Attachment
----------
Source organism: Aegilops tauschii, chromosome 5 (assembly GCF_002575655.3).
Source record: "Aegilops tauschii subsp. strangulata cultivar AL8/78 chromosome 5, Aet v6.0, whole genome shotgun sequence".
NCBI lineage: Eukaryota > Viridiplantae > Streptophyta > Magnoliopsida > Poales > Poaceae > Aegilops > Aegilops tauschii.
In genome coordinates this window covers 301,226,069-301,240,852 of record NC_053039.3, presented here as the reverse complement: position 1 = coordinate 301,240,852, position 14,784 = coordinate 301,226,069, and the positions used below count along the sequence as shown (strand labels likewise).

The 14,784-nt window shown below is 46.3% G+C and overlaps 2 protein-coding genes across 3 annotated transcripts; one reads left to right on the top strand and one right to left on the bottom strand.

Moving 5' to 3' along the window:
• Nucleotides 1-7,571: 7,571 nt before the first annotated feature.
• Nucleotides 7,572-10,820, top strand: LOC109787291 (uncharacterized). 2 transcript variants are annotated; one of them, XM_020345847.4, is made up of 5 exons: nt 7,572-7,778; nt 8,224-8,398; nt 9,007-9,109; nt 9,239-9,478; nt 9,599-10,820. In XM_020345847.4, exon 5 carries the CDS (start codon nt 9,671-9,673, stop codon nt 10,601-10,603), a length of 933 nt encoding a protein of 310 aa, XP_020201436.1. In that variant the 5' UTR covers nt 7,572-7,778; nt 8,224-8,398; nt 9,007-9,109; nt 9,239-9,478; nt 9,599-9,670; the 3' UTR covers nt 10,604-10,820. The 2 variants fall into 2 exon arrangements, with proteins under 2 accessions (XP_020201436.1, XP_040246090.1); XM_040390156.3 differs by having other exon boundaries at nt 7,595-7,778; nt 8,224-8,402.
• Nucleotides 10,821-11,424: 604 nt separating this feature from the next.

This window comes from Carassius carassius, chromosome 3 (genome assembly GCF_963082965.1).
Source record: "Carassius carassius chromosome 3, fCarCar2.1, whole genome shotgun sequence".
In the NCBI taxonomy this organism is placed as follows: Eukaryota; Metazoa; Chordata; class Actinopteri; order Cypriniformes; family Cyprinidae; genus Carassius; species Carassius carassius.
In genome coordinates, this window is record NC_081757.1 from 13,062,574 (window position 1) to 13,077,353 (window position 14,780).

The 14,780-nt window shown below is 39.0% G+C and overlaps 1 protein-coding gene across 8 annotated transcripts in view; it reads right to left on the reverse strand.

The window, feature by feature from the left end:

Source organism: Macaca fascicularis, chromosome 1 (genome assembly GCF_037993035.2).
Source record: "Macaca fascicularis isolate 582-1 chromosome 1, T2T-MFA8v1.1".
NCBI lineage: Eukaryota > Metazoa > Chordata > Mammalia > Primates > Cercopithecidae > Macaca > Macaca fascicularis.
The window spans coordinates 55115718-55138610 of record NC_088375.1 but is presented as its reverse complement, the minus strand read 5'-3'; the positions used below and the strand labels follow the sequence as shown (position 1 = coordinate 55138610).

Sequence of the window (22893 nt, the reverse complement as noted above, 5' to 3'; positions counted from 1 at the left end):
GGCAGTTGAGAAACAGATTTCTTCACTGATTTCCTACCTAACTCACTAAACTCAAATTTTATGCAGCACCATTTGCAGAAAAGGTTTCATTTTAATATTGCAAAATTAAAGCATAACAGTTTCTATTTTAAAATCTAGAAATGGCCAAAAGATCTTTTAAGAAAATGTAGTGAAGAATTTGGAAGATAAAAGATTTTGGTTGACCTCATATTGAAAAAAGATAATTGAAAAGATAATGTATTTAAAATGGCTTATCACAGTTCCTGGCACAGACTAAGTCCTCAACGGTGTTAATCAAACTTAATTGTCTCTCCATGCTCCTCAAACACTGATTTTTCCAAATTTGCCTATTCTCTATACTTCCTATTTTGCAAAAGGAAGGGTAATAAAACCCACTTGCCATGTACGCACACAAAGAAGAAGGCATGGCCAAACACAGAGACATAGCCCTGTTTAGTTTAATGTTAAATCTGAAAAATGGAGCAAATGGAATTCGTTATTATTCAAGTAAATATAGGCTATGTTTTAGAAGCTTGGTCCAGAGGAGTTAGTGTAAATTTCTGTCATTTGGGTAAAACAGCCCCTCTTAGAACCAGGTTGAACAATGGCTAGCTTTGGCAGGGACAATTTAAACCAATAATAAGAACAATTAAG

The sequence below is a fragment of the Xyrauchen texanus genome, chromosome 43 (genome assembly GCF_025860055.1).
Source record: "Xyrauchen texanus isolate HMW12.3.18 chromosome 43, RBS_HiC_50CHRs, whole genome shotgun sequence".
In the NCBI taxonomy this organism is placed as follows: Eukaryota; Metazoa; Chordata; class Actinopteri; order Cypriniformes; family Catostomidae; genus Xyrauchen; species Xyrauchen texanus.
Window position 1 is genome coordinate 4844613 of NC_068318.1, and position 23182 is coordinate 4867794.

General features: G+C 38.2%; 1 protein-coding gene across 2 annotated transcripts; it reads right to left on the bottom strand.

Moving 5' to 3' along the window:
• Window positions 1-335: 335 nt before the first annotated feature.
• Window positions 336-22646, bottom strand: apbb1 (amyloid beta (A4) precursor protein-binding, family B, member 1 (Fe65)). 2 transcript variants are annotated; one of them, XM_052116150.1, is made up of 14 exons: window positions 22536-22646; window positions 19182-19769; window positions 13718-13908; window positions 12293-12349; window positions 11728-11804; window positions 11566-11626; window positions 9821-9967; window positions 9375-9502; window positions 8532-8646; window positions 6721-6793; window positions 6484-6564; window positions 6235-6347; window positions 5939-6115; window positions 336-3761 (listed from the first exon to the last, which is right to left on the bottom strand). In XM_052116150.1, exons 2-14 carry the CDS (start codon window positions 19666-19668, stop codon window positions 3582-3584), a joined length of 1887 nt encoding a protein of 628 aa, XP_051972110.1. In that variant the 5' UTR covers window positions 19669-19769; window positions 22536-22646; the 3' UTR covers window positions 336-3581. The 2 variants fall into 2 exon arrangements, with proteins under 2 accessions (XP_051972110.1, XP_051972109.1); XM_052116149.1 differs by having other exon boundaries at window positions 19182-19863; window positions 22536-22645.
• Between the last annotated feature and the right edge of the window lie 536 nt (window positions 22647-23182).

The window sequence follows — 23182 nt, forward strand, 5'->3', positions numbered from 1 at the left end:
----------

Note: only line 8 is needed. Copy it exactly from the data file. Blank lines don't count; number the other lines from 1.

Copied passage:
• Nucleotides 7,572-10,820, top strand: LOC109787291 (uncharacterized). 2 transcript variants are annotated; one of them, XM_020345847.4, is made up of 5 exons: nt 7,572-7,778; nt 8,224-8,398; nt 9,007-9,109; nt 9,239-9,478; nt 9,599-10,820. In XM_020345847.4, exon 5 carries the CDS (start codon nt 9,671-9,673, stop codon nt 10,601-10,603), a length of 933 nt encoding a protein of 310 aa, XP_020201436.1. In that variant the 5' UTR covers nt 7,572-7,778; nt 8,224-8,398; nt 9,007-9,109; nt 9,239-9,478; nt 9,599-9,670; the 3' UTR covers nt 10,604-10,820. The 2 variants fall into 2 exon arrangements, with proteins under 2 accessions (XP_020201436.1, XP_040246090.1); XM_040390156.3 differs by having other exon boundaries at nt 7,595-7,778; nt 8,224-8,402.